Lutheran Worship and Resources



Traditional Lutheran worship services, using The Lutheran Hymnal and the KJV.

Norma Boeckler, Artist-in-Residence

The Lutheran Library Publishing Ministry

Bethany Lutheran Worship on
Ustream - Sunday, 10 AM Central.


Thanksgiving Eve - 7 PM Central Time.

Saved worship files and Greek lessons are at the live worship link.

email: greg.jackson.edlp@gmail.com,
which works asgregjacksonedlp@gmail.com too.

Luther's Sermons, Lenker Series
Book of Concord Selections
Martin Chemnitz Press Books

Norma A. Boeckler Author's Page

Pastor Gregory L. Jackson's Author's Page

Sunday, August 10, 2008

Twelfth Sunday after Trinity




The Twelfth Sunday after Trinity
Pastor Gregory L. Jackson

Bethany Lutheran Worship, 8 AM Phoenix Time

The Hymn #370 – Magdalen
The Confession of Sins
The Absolution
The Introit p. 16
The Gloria Patri
The Kyrie p. 17
The Gloria in Excelsis
The Salutation and Collect p. 19
The Epistle and Gradual 2 Corinthians 3:4-11
The Gospel Mark 7:31-37
Glory be to Thee, O Lord!
Praise be to Thee, O Christ!
The Nicene Creed p. 22
The Sermon Hymn # 377:7-10 Speratus – Es ist das Heil
Able Ministers of the New Testament

The Hymn #413 Brorson – Der lieben Sonne Licht The Preface p. 24
The Sanctus p. 26
The Lord's Prayer p. 27
The Words of Institution
The Agnus Dei p. 28
The Nunc Dimittis p. 29
The Benediction p. 31
The Hymn # 503 by Pope – Old 124th

Twelfth Sunday After Trinity

Almighty and everlasting God, who hast created all things: We thank Thee that Thou hast given us sound bodies, and hast graciously preserved our tongues and other members from the power of the adversary: We beseech Thee, grant us Thy grace, that we may rightly use our ears and tongues; help us to hear Thy word diligently and devoutly, and with our tongues so to praise and magnify Thy grace, that no one shall be offended by our words, but that all may be edified thereby, through Thy beloved Son, Jesus Christ, our Lord, who liveth and reigneth with Thee and the Holy Ghost, one true God, world without end. Amen.

2 Corinthians 3:4 And such trust have we through Christ to God-ward: 5 Not that we are sufficient of ourselves to think any thing as of ourselves; but our sufficiency is of God; 6 Who also hath made us able ministers of the new testament; not of the letter, but of the spirit: for the letter killeth, but the spirit giveth life. 7 But if the ministration of death, written and engraven in stones, was glorious, so that the children of Israel could not stedfastly behold the face of Moses for the glory of his countenance; which glory was to be done away: 8 How shall not the ministration of the spirit be rather glorious? 9 For if the ministration of condemnation be glory, much more doth the ministration of righteousness exceed in glory. 10 For even that which was made glorious had no glory in this respect, by reason of the glory that excelleth. 11 For if that which is done away was glorious, much more that which remaineth is glorious.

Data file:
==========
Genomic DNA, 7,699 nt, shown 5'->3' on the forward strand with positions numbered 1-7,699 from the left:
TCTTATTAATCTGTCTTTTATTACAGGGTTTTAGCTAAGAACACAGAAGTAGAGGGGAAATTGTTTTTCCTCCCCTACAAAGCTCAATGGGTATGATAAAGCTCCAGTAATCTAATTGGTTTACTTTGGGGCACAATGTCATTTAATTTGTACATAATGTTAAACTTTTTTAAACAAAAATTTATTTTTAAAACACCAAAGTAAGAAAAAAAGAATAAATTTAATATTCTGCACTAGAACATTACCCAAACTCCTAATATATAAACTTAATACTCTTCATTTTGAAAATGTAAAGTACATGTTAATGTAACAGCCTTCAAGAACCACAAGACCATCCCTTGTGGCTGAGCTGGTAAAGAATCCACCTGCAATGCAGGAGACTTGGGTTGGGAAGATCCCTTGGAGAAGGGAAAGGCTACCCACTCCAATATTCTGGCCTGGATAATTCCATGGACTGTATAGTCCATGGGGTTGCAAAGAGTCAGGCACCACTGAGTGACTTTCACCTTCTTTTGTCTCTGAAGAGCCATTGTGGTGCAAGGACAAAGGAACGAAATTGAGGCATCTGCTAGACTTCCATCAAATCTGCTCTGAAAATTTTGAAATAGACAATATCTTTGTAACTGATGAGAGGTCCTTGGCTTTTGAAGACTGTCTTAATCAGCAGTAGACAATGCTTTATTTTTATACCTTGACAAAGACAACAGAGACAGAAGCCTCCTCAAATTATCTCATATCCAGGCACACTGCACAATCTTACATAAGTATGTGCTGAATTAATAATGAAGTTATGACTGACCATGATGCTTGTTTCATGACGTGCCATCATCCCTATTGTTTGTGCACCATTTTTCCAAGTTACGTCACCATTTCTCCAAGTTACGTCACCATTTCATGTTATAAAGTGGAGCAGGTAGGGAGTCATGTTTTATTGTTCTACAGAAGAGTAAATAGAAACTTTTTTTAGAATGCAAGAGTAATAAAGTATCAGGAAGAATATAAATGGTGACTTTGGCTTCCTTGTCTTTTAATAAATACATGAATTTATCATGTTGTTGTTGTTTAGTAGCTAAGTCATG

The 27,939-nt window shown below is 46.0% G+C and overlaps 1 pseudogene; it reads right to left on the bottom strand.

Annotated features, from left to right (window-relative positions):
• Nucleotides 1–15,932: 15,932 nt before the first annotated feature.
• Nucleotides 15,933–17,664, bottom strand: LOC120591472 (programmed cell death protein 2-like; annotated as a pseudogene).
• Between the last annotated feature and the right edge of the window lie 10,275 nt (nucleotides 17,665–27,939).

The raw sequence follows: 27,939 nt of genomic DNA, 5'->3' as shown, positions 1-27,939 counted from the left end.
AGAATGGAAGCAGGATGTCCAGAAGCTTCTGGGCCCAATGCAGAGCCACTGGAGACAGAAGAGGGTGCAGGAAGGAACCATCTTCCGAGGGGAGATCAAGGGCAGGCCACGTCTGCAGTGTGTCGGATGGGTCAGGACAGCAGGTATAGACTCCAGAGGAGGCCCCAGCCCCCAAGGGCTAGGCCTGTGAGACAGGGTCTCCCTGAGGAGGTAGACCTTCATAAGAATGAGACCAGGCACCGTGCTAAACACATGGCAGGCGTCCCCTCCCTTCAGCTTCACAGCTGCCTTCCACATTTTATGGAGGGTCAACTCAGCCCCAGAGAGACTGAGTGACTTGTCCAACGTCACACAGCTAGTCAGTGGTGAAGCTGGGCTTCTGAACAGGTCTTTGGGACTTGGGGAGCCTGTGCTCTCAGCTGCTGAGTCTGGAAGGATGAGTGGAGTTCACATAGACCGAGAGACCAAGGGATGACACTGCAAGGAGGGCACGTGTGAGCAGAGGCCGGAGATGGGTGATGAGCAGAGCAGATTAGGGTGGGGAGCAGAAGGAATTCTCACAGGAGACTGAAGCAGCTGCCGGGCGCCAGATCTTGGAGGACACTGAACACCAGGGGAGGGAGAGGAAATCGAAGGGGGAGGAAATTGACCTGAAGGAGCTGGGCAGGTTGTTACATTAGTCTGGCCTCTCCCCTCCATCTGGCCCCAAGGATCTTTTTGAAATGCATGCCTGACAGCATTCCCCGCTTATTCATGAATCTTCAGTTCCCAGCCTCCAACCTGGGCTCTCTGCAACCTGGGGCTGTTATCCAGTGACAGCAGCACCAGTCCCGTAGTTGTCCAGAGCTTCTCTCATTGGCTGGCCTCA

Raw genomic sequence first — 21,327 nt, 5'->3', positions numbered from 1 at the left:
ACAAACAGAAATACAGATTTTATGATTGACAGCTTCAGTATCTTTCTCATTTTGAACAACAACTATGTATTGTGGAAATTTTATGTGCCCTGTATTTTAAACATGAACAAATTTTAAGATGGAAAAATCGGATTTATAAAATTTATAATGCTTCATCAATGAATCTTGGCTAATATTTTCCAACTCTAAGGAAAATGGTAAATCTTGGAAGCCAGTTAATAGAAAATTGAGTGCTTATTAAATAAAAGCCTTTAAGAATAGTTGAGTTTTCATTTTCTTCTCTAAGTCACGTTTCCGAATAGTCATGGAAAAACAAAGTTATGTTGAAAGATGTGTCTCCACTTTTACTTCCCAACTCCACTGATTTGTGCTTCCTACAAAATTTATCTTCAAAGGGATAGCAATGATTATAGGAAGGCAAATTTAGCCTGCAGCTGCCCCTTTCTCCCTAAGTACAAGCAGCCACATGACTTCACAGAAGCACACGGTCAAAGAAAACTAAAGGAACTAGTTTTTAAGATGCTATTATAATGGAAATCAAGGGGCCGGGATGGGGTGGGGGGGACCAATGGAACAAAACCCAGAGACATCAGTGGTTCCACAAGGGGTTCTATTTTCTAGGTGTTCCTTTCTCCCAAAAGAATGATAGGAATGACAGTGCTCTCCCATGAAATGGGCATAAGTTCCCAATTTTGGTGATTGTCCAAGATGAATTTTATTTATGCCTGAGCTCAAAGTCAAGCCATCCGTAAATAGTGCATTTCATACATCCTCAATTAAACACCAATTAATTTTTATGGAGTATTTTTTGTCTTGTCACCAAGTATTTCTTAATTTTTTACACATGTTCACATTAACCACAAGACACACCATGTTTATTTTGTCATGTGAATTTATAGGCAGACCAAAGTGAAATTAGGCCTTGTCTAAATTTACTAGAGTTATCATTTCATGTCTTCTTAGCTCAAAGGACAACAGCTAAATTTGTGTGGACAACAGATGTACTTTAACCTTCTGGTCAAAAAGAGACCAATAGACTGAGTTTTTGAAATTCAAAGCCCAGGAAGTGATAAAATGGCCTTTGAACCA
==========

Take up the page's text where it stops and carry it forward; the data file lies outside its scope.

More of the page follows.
Mark 7:31 And again, departing from the coasts of Tyre and Sidon, he came unto the sea of Galilee, through the midst of the coasts of Decapolis. 32 And they bring unto him one that was deaf, and had an impediment in his speech; and they beseech him to put his hand upon him. 33 And he took him aside from the multitude, and put his fingers into his ears, and he spit, and touched his tongue; 34 And looking up to heaven, he sighed, and saith unto him, Ephphatha, that is, Be opened. 35 And straightway his ears were opened, and the string of his tongue was loosed, and he spake plain. 36 And he charged them that they should tell no man: but the more he charged them, so much the more a great deal they published it; 37 And were beyond measure astonished, saying, He hath done all things well: he maketh both the deaf to hear, and the dumb to speak.


Able Ministers of the New Testament

This passage makes me think of the thousands of unknown ministers to teach the Word patiently and without any recognition. Often their only earthly reward is occasional buffeting, but Paul speaks about glorious effects of this service. In his best passages he is often so sublime that he is almost incomprehensible. And yet, phrase by phrase, what he says in a few words is worth a dozen books by another.